All under-sixes to get HK$80 flu jab subsidy

PUBLISHED : Thursday, 31 July, 2008, 12:00am
UPDATED : Thursday, 31 July, 2008, 12:00am

Parents will receive an HK$80 subsidy on flu shots for children aged six months to six years from participating private doctors under a HK$56 million-a-year expansion of the government's flu vaccination programme from September 1.

But doctors will still be allowed to set additional fees and charges, the government said.

Some 300,000 children will benefit from the programme, which comes after a severe flu season that saw primary schools shut down early for Easter.

Secretary for Food and Health York Chow Yat-ngok said: 'The average cost of buying the vaccination from the private clinics is HK$65 to HK$70, so HK$80 should be enough to cover all the current prices of the various suppliers.'

Centre for Health Protection controller Thomas Tsang Ho-fai said the centre hoped that the vaccination programme would reduce the number of children sent to hospital.

Hospital Authority figures show the annual average rate of admissions to hospital for influenza and pneumonia from 1998 to last year was 172.3 per 10,000 for children aged under 2 years and 136.6 per 10,000 for children aged 2 to 5 years.

Children just over six years old are eligible for the subsidy if they are still in kindergarten. Those who have never received the vaccination will require two doses and will be entitled to the subsidy for both, a total of HK$160.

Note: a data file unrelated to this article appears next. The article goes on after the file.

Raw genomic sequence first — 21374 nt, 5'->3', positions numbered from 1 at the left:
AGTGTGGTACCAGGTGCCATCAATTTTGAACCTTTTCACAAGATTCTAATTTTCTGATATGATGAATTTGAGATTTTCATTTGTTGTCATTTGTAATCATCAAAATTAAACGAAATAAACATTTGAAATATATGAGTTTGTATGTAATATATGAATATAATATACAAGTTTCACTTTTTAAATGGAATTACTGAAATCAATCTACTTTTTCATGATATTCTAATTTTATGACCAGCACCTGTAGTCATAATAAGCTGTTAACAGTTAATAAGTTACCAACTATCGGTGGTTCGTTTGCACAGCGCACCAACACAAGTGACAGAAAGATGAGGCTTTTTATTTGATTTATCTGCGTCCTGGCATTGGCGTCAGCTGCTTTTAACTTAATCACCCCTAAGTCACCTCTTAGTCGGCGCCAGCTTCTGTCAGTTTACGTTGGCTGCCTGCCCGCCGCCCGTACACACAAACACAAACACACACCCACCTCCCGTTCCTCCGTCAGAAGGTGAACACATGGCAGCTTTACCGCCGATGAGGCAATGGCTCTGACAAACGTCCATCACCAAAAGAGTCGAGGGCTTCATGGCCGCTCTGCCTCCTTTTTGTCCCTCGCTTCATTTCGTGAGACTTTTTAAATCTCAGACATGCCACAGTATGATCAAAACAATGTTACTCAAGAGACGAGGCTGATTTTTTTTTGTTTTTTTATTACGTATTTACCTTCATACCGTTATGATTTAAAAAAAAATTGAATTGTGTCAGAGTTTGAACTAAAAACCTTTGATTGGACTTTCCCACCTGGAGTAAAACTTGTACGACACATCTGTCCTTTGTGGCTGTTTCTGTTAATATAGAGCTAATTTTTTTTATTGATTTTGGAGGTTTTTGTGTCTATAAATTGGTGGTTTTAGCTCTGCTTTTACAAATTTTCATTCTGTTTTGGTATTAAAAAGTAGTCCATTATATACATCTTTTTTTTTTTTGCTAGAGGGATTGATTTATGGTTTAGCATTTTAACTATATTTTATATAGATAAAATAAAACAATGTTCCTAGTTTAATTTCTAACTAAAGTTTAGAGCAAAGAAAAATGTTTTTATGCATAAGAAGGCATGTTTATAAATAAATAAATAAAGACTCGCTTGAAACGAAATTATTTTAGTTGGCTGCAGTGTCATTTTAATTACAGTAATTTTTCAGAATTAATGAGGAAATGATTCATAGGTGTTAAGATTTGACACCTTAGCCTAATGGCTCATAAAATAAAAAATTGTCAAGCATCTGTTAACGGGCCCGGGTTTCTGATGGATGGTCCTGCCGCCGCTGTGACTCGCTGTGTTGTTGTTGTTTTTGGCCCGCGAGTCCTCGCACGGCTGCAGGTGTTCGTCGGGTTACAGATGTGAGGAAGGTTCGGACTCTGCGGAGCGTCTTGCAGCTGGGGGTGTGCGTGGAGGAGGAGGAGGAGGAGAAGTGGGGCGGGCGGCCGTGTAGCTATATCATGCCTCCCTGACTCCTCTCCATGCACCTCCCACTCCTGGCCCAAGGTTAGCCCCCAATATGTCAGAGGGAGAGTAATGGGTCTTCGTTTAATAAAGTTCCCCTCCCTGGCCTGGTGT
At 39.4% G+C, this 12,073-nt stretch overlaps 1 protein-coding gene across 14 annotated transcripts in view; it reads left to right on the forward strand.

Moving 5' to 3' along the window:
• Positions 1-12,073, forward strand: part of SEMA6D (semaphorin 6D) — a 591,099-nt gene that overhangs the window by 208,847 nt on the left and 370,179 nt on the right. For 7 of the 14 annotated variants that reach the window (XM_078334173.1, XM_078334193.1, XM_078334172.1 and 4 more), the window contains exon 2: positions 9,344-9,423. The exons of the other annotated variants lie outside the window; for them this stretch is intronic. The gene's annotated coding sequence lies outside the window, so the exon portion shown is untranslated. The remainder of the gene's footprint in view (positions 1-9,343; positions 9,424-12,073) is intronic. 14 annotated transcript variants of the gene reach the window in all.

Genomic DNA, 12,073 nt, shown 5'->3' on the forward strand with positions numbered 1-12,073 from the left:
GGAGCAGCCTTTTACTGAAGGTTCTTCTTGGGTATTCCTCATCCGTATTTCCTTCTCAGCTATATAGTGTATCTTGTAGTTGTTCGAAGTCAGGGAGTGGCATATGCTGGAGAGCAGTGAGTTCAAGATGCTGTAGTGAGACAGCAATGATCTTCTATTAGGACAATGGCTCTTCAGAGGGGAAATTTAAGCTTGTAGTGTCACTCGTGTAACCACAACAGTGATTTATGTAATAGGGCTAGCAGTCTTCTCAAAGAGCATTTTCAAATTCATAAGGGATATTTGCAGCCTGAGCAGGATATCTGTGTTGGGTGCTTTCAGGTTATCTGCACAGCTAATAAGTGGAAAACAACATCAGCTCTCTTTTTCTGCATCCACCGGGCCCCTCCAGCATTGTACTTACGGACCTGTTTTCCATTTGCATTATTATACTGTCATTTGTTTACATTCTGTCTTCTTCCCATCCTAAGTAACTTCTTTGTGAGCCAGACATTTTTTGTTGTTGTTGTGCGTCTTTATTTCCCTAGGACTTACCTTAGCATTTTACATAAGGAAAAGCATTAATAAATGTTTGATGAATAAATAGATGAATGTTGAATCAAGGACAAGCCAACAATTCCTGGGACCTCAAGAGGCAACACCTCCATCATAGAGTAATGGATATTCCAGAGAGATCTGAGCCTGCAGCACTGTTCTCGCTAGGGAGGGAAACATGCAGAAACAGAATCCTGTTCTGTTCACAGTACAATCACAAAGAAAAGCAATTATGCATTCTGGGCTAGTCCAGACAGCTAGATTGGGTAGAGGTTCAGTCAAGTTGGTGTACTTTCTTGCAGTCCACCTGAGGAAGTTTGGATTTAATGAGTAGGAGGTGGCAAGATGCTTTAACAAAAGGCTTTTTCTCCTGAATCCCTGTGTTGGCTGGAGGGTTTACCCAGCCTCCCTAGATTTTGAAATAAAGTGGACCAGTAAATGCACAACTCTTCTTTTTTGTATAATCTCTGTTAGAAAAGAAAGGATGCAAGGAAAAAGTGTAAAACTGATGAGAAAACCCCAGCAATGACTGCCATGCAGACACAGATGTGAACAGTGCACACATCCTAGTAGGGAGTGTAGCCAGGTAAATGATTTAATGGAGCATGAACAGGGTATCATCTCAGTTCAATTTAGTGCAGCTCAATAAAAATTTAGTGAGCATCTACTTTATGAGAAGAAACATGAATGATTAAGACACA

Parents can use the subsidy from November 1 to March 31, giving private doctors enough of time to purchase enough vaccine. The government will begin registering doctors for participation on September 30.

'It is not the government's intention to set doctors' fees and charges,' a Health Department spokesman said. But doctors who participated in the vaccination scheme were 'required to display their fee schedules for flu vaccination clearly in the clinic'.

'The Centre for Health Protection will upload enrolled doctors' fees for flu vaccination at its website,' the department said. 'This will give parents ample information to choose which doctor.'

Medical Association president Tse Hung-hing said doctors could charge additional fees on top of the HK$80. The association had suggested a HK$100 subsidy.

'It may be reasonable for some doctors, it may not be reasonable to the others,' he said. 'It is up to the doctors to set a charge. It is their choice. We support a free market choice ... We do not want to manipulate the market.'

But Dr Tse said he would encourage parents to have their children vaccinated against flu 'to prevent an illness which can have serious complications'.

Medical Association immediate past president Choi Kin said most family doctors usually charged HK$150 to HK$200 for a flu shot.

'The amount the doctor will charge will be uploaded to the CHP website and the parents can make an informed choice,' he said.

Some 'good Samaritan groups' would be charging at most a HK$20 co-payment. A very minimal fee could also be charged by kindergartens run by doctors' wives, he said.